“Next time, la luna…”

On Monday, in the wake of its national banking meltdown, the Icelandic government collapsed, its demise hastened by a saga-era tradition: the angry mob. The Economist can do a better job of explaining the political implications than I ever could; I’ll only note that most photos of the protests in front of the Althing, the Icelandic parliament, show crowds congregated in Austurvöllur, one of Reykjavik’s most picturesque public squares and—come on, surely you saw this coming—a place of symbolic interest to medievalists.

According to Landnámabók, the Icelandic “Book of Settlements,” the first permanent Nordic settler in Iceland was Ingólfr Arnarson, who put down roots in A.D. 874. Written centuries after the fact, Landnámabók may not be a perfectly reliable source, but Ingólfr’s legend is kind of fun:

That summer when Ingolf set out with his companions to settle Iceland, Harald Fairhair had had been for twelve years King over Norway. There had elapsed from the creation of the world six thousand and seventy three winters, and from the Incarnation of our Lord eight hundred and seventy four years. They held together until they sighted Iceland, then they separated. When Ingolf sighted Iceland he cast overboard his high seat pillars for an omen, and he made the vow that he would settle there wherever his high seat pillar came ashore.

Ingólfr’s foster brother, Hjorleif, settled west of where Ingólfr camped out, but he was killed by his Irish slaves. Ingólfr took revenge and killed them—supposedly naming the Westman Islands after the Irishmen in the process—while his own slaves, Karli and Vifill, searched the coast for his cast-off pillars. Karli, who came across the pillars three winters later, found the ritual anticlimactic. “To an evil end did we pass through goodly country-sides,” he griped, “that we should take up abode on this outlying ness.” Karli ran away—but when Ingólfr, his slaves, and the entourage he filched from his dead foster brother raised the recovered pillars, they were witnessing, of course, the founding of Reykjavik.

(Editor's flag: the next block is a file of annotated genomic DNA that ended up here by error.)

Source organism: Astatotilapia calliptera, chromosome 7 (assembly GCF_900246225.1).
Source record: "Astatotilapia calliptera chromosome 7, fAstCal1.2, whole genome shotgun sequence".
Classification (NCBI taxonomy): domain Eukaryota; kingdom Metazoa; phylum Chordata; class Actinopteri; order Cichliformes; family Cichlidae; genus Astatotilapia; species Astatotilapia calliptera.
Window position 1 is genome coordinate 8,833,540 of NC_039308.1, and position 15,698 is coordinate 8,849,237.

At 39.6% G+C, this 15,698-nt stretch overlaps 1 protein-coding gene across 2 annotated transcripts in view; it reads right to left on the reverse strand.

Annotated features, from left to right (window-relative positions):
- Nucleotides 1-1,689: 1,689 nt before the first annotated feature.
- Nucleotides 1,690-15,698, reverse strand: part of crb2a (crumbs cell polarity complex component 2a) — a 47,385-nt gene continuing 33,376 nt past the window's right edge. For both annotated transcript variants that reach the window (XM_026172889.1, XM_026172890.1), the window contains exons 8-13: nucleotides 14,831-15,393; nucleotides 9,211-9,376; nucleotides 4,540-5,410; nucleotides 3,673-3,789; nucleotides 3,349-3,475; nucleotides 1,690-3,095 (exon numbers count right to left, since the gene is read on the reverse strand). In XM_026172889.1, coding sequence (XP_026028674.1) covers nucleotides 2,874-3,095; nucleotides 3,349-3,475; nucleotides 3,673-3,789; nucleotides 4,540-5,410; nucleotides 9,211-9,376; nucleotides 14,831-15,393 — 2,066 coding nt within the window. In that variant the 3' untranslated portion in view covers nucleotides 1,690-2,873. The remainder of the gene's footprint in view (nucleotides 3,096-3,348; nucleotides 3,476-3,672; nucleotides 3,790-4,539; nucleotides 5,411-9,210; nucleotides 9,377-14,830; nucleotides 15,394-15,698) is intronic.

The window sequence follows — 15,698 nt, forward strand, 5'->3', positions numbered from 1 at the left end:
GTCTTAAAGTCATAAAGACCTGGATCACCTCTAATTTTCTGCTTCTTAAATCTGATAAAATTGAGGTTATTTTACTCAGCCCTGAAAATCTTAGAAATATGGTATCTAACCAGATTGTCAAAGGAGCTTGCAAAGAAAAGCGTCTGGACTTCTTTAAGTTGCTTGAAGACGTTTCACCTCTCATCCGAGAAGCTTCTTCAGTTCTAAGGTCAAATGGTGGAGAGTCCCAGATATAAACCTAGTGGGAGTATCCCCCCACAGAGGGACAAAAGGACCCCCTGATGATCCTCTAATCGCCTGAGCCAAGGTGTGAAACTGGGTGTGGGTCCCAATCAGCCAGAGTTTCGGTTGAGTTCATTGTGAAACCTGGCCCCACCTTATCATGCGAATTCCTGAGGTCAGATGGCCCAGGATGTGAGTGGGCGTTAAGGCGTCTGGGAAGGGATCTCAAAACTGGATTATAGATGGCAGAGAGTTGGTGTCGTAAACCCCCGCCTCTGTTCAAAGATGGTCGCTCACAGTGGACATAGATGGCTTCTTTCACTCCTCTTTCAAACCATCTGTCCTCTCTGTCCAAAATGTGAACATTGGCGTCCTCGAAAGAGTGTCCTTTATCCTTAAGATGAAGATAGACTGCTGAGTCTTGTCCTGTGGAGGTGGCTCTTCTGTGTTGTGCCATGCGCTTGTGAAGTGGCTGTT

Austurvöllur is said to have been one of Ingólfr’s hayfields; today a statue of 19th-century independence campaigner Jon Sigurdsson stands in its center, with the Icelandic parliament and the country’s most venerable church in sight. I like the symbolism of Icelandic democracy playing out on Ingólfr Arnarson’s old property. Maybe there’s a certain pagan allure to the legend of the pillars, a plain case of casting your fate to the cold northern tides, as the British and the Dutch did with their Icelandic bank accounts, but the determination of the modern protesters also recalls lines from the Poetic Edda that Ingólfr Arnarson probably knew:

Erat maðr alls vesall,
þótt hann sé illa heill;
sumr er af sonum sæll,
sumr af frændum,
sumr af fé ærnu,
sumr af verkum vel.

Betra er lifðum
en sé ólifðum,
ey getr kvikr kú;
eld sá ek upp brenna
auðgum manni fyrir,
en úti var dauðr fyr durum.

“No man is wholly wretched, though he have ill luck,” these verses read in English. “One is blessed with sons, another with kinsmen, another has sufficient money, another has done decent deeds. Better to live than not to live; the living man gets the cow. I saw a fire blaze up for the wealthy man, but he was dead outside his door.” The wisp of smoke that passes for Nordic optimism infuses those lines, asserting that problems can always get worse. Ingólfr’s heirs, angrily milling about Austurvöllur with placards and flags, are raising their pillar on a much less medieval foundation: the notion that Iceland can also be better.

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